There are a plethora of misconceptions concerning concussions which have resulted in death, permanent injury, and extensive pain. Some of the most common misconceptions about concussions include:

  • A concussion isn’t a TBI. A concussion is both a TBI and a serious enough medical injury that anyone suffering from one should seek out medical attention.
  • You cannot get a concussion if you are wearing a helmet. While a helmet will certainly lessen the likelihood of you suffering a TBI, it does not guarantee full protection.
  • A concussion will heal on its own. While some concussions may heal naturally on their own, it’s always a best practice to seek out medical attention in the event that your concussion is worse than you thought.

Symptoms of a Traumatic Brain Injury

Traumatic brain injury symptoms can manifest themselves in a number of alarming as well as subtle ways. It’s vital to be aware of and look out for signs of a TBI if you or someone you know has suffered a head injury, as neglecting treatment for a TBI can prove fatal. Some of the most common symptoms of a TBI include:

  • Affected cognition (slowed thinking, confusion, brain fog, etc.)
  • Poor concentration
  • Learning difficulties
  • Speech and language problems (including slurred speech)
  • Persistent headache
  • Blurry or double vision
  • Nausea or vomiting
  • Dizziness
  • Sensitive to light and sound
  • Coordination and balancing problems
  • Intense fatigue
  • Paralysis
  • Seizures
  • Emotional issues such as irritability, moodiness, sadness, mood swings, etc.
  • Depression and anxiety
  • Sleep difficulties and unusual sleeping patterns
  • Periodic loss of consciousness
  • Neck pain
  • Ringing in the ears

It is essential (even if you do not experience any of the above-mentioned symptoms) that you still seek out medical attention if you have suffered a head injury — no matter how minor it may at first appear — as some TBI symptoms may not manifest immediately.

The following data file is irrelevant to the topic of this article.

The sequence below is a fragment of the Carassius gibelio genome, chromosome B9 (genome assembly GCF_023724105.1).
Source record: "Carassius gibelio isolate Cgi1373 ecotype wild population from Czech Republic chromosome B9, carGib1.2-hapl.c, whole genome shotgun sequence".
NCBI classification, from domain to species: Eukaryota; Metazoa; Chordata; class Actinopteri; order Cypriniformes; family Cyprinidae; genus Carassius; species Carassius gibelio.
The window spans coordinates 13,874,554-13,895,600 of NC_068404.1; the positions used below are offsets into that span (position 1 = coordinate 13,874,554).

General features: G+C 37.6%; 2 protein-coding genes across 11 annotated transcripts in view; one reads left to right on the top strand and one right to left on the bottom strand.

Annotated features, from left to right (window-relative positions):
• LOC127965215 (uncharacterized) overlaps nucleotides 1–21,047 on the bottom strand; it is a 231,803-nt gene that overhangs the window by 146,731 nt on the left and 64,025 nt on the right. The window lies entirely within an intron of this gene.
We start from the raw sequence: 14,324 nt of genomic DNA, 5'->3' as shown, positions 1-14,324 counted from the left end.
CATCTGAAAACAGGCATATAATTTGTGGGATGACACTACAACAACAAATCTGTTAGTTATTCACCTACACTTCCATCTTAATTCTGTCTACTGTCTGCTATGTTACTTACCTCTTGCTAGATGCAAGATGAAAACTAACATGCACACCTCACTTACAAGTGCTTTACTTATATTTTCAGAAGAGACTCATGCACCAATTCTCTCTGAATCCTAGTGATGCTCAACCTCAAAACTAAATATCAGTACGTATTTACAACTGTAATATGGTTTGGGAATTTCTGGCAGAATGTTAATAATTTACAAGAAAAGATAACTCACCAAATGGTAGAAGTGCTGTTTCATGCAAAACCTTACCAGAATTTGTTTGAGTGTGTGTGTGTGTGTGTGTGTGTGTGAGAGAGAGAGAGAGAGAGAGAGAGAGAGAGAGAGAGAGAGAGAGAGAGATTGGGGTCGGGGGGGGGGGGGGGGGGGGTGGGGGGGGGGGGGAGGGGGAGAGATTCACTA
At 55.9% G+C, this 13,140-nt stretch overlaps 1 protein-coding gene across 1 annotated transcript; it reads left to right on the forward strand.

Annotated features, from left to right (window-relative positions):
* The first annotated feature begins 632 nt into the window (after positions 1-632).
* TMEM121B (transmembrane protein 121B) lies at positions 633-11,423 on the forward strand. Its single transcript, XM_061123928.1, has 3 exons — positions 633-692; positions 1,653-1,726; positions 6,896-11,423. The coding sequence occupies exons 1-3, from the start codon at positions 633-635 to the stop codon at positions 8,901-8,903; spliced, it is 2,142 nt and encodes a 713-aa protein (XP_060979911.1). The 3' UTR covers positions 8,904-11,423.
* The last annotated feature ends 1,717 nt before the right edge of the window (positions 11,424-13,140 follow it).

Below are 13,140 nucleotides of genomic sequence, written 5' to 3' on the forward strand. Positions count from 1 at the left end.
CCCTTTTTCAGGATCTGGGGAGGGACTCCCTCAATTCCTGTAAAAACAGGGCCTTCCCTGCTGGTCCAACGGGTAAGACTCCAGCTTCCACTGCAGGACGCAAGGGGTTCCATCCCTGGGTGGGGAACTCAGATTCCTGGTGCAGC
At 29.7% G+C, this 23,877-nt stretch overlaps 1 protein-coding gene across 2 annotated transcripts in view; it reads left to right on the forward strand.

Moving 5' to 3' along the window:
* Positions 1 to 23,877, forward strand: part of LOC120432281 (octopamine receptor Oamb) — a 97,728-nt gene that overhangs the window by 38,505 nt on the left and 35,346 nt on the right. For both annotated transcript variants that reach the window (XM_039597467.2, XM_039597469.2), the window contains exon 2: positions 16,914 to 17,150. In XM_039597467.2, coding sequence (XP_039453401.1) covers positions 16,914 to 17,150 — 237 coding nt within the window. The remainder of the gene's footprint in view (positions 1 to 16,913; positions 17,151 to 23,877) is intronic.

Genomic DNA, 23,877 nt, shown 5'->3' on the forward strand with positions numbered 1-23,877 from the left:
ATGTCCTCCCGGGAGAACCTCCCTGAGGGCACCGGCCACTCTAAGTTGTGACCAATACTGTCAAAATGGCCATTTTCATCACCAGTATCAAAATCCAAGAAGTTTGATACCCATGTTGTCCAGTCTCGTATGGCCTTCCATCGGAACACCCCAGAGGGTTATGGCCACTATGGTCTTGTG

Diagnosis of Traumatic Brain Injury

Symptoms of more mild TBIs can be difficult to detect, however, doctors are trained to keep an eye out for all symptoms — even the subtle ones — so that they can help patients towards optimal recovery. Some of the tests or examinations that doctors may take patients through in order to diagnose their traumatic brain injury include:

  • Physical exam. The doctor will typically first conduct a physical exam of the patient before moving on to other methods of testing.
  • Neurological exam. This is to test the patient's evaluation skills, motor function, coordination, and reflexes.
  • Imaging test. While not all TBIs are visible on a CT scan or MRI imaging tests are still a useful way to diagnose patients.
  • Ultrasound. Ultrasounds aid doctors in identifying skull fractures which almost always indicate that a TBI has been sustained.

Traumatic Brain Injury Prevention

While in today’s busy and unpredictable world it is impossible to safeguard oneself 100% against the chances of sustaining a TBI, there are certain measures that you can take in order to reduce your chances of suffering a traumatic brain injury. These TBI prevention techniques are:

  • Wear a helmet anytime you are biking, motorbiking, or doing any other sport that suggests one.
  • Wear a seatbelt every time you drive/ride in a car.
  • Always buckle your child in an up-to-date car seat.
  • Do not drive under the influence of drugs or alcohol.
  • Never text, eat, drink, or talk on the phone while driving.
  • Use child safety gates to prevent children from falling down the stairs.
  • Use non-slip mats in the bathtub and on shower floors.
  • Install handrails on stairways and porches.
  • Ensure that there is adequate lighting throughout your home or workspace.

How Our Brain Injury Lawyers Can Help You

Many victims of TBIs sustain their injury either in the workplace, in a public place, or due to the negligence or ill-intent of another person or corporation. In such cases, the victim of the brain injury is entitled to compensation for their injury from the guilty party. However, in order to ensure that you receive just compensation from the responsible party, it’s essential to work with an experienced brain injury attorney who can assist you in overcoming the legal battle of securing adequate compensation from the guilty party. Things that our brain injury lawyers may be able to assist you in receiving compensation for include:

  • Medical costs (both present and expected)
  • Lost wages
  • Pain and suffering
  • Punitive damages
  • Rehabilitation costs
  • Loss of consortium
  • Loss of enjoyment of life
  • Costs of future care
  • Loss of earning capacity

Brain Injury Guidelines

What should I do if I have suffered a traumatic brain injury? If you have been in an accident where you sustained an injury to your head, here are some guidelines you should follow: